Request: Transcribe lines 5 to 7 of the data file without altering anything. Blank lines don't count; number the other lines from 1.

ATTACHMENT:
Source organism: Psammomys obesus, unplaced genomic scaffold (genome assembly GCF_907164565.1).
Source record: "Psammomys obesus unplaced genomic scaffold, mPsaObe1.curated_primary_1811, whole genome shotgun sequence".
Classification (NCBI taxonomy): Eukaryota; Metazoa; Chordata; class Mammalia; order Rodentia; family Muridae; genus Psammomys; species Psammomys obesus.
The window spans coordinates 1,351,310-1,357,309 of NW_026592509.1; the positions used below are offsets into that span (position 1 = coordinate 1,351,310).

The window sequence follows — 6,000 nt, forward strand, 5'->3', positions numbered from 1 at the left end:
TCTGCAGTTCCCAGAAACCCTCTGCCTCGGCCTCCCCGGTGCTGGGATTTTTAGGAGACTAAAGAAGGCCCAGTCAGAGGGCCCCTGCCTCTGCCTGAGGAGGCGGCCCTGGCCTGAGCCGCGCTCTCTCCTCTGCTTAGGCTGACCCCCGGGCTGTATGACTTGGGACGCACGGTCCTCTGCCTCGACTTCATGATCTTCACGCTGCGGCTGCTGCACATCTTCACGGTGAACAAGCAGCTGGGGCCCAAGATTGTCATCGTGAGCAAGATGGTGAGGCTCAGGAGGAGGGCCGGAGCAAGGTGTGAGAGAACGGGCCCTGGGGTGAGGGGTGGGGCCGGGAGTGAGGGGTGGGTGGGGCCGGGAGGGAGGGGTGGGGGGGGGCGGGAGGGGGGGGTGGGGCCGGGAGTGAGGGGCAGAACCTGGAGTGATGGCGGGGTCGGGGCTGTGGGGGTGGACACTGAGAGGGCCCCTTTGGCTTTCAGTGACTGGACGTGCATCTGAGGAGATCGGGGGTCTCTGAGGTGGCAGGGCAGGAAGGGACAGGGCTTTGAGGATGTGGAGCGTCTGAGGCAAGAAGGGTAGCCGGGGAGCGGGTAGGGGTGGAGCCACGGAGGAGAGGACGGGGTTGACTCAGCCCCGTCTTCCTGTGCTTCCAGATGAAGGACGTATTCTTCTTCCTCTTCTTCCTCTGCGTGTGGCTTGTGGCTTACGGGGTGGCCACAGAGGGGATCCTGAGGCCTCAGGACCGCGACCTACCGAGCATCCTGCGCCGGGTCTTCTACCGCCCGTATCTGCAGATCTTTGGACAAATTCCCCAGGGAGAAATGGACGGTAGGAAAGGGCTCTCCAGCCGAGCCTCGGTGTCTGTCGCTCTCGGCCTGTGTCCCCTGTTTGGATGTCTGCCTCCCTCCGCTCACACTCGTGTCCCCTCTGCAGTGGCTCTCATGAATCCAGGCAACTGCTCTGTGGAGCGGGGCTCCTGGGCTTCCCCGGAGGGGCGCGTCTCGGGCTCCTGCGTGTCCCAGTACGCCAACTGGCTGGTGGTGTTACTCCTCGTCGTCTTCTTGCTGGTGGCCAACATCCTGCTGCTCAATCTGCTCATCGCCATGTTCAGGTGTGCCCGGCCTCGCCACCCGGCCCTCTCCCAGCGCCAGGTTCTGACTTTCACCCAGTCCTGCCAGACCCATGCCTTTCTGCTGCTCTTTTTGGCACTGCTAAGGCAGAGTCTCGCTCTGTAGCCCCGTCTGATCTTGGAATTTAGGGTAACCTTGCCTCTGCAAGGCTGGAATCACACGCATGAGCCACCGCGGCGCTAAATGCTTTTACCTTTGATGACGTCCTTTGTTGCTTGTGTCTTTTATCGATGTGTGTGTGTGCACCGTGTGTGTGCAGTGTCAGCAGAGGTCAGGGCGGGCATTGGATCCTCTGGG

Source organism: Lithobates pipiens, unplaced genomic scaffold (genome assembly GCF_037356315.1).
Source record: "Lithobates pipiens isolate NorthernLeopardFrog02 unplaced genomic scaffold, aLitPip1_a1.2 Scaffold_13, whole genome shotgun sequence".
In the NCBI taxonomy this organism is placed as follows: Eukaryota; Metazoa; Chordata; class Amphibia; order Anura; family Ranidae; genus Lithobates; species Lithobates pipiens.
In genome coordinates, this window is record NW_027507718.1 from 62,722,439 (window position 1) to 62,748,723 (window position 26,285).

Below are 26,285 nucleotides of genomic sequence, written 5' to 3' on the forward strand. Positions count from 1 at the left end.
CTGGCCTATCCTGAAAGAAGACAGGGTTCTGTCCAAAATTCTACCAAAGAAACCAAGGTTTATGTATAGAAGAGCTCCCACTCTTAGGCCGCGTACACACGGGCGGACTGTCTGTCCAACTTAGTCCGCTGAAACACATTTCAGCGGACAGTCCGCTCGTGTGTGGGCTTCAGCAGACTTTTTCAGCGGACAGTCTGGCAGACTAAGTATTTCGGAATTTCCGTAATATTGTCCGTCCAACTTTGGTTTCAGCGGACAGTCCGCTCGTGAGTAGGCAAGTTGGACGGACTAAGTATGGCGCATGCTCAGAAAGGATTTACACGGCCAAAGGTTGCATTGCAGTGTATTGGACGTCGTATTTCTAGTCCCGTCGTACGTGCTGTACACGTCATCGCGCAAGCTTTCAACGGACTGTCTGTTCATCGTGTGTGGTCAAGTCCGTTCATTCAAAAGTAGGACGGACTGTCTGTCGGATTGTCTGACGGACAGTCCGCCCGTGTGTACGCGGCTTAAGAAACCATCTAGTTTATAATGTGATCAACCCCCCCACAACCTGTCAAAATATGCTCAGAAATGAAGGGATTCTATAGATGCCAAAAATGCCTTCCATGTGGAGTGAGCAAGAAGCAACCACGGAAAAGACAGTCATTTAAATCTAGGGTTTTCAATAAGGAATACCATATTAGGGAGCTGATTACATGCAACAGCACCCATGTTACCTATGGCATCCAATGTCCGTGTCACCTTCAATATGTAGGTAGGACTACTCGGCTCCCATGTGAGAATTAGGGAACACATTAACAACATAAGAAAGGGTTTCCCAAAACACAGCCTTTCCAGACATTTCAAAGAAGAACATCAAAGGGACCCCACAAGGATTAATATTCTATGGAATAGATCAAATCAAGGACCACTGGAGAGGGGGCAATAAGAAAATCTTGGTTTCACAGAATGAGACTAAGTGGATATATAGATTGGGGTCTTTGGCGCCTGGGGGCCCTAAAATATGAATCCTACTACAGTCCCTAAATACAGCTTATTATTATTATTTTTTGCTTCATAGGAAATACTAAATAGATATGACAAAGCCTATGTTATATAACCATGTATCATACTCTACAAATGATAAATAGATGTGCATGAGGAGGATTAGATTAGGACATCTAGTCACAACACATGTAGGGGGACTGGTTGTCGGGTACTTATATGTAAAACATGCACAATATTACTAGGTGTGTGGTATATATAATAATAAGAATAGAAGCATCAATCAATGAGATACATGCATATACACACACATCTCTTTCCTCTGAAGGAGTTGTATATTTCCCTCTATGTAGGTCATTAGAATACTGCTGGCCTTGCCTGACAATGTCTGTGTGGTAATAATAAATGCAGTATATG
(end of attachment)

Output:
The window sequence follows — 6,000 nt, forward strand, 5'->3', positions numbered from 1 at the left end:
TCTGCAGTTCCCAGAAACCCTCTGCCTCGGCCTCCCCGGTGCTGGGATTTTTAGGAGACTAAAGAAGGCCCAGTCAGAGGGCCCCTGCCTCTGCCTGAGGAGGCGGCCCTGGCCTGAGCCGCGCTCTCTCCTCTGCTTAGGCTGACCCCCGGGCTGTATGACTTGGGACGCACGGTCCTCTGCCTCGACTTCATGATCTTCACGCTGCGGCTGCTGCACATCTTCACGGTGAACAAGCAGCTGGGGCCCAAGATTGTCATCGTGAGCAAGATGGTGAGGCTCAGGAGGAGGGCCGGAGCAAGGTGTGAGAGAACGGGCCCTGGGGTGAGGGGTGGGGCCGGGAGTGAGGGGTGGGTGGGGCCGGGAGGGAGGGGTGGGGGGGGGCGGGAGGGGGGGGTGGGGCCGGGAGTGAGGGGCAGAACCTGGAGTGATGGCGGGGTCGGGGCTGTGGGGGTGGACACTGAGAGGGCCCCTTTGGCTTTCAGTGACTGGACGTGCATCTGAGGAGATCGGGGGTCTCTGAGGTGGCAGGGCAGGAAGGGACAGGGCTTTGAGGATGTGGAGCGTCTGAGGCAAGAAGGGTAGCCGGGGAGCGGGTAGGGGTGGAGCCACGGAGGAGAGGACGGGGTTGACTCAGCCCCGTCTTCCTGTGCTTCCAGATGAAGGACGTATTCTTCTTCCTCTTCTTCCTCTGCGTGTGGCTTGTGGCTTACGGGGTGGCCACAGAGGGGATCCTGAGGCCTCAGGACCGCGACCTACCGAGCATCCTGCGCCGGGTCTTCTACCGCCCGTATCTGCAGATCTTTGGACAAATTCCCCAGGGAGAAATGGACGGTAGGAAAGGGCTCTCCAGCCGAGCCTCGGTGTCTGTCGCTCTCGGCCTGTGTCCCCTGTTTGGATGTCTGCCTCCCTCCGCTCACACTCGTGTCCCCTCTGCAGTGGCTCTCATGAATCCAGGCAACTGCTCTGTGGAGCGGGGCTCCTGGGCTTCCCCGGAGGGGCGCGTCTCGGGCTCCTGCGTGTCCCAGTACGCCAACTGGCTGGTGGTGTTACTCCTCGTCGTCTTCTTGCTGGTGGCCAACATCCTGCTGCTCAATCTGCTCATCGCCATGTTCAGGTGTGCCCGGCCTCGCCACCCGGCCCTCTCCCAGCGCCAGGTTCTGACTTTCACCCAGTCCTGCCAGACCCATGCCTTTCTGCTGCTCTTTTTGGCACTGCTAAGGCAGAGTCTCGCTCTGTAGCCCCGTCTGATCTTGGAATTTAGGGTAACCTTGCCTCTGCAAGGCTGGAATCACACGCATGAGCCACCGCGGCGCTAAATGCTTTTACCTTTGATGACGTCCTTTGTTGCTTGTGTCTTTTATCGATGTGTGTGTGTGCACCGTGTGTGTGCAGTGTCAGCAGAGGTCAGGGCGGGCATTGGATCCTCTGGG

Source organism: Lithobates pipiens, unplaced genomic scaffold (genome assembly GCF_037356315.1).